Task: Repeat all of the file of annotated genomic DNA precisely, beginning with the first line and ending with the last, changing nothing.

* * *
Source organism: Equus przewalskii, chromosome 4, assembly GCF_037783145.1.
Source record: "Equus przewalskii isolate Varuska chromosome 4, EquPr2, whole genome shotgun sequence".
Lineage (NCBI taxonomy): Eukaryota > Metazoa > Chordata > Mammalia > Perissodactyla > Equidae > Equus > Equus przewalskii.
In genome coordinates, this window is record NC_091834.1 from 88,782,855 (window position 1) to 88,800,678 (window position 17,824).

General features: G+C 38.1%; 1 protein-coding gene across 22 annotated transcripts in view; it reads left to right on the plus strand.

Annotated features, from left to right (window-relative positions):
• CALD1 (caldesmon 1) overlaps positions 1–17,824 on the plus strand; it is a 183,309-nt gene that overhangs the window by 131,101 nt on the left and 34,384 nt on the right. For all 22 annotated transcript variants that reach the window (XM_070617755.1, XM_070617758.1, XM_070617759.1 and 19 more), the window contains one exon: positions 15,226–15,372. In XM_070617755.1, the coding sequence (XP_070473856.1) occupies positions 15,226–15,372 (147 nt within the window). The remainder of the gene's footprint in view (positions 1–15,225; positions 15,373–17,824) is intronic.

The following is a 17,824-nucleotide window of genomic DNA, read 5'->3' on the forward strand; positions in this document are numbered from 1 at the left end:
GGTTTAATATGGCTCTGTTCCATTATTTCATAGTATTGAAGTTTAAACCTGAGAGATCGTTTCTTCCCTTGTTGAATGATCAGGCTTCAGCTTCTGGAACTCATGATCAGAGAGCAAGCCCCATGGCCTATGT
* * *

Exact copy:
Source organism: Equus przewalskii, chromosome 4, assembly GCF_037783145.1.
Source record: "Equus przewalskii isolate Varuska chromosome 4, EquPr2, whole genome shotgun sequence".
Lineage (NCBI taxonomy): Eukaryota > Metazoa > Chordata > Mammalia > Perissodactyla > Equidae > Equus > Equus przewalskii.
In genome coordinates, this window is record NC_091834.1 from 88,782,855 (window position 1) to 88,800,678 (window position 17,824).

General features: G+C 38.1%; 1 protein-coding gene across 22 annotated transcripts in view; it reads left to right on the plus strand.

Annotated features, from left to right (window-relative positions):
• CALD1 (caldesmon 1) overlaps positions 1–17,824 on the plus strand; it is a 183,309-nt gene that overhangs the window by 131,101 nt on the left and 34,384 nt on the right. For all 22 annotated transcript variants that reach the window (XM_070617755.1, XM_070617758.1, XM_070617759.1 and 19 more), the window contains one exon: positions 15,226–15,372. In XM_070617755.1, the coding sequence (XP_070473856.1) occupies positions 15,226–15,372 (147 nt within the window). The remainder of the gene's footprint in view (positions 1–15,225; positions 15,373–17,824) is intronic.

The following is a 17,824-nucleotide window of genomic DNA, read 5'->3' on the forward strand; positions in this document are numbered from 1 at the left end:
GGTTTAATATGGCTCTGTTCCATTATTTCATAGTATTGAAGTTTAAACCTGAGAGATCGTTTCTTCCCTTGTTGAATGATCAGGCTTCAGCTTCTGGAACTCATGATCAGAGAGCAAGCCCCATGGCCTATGT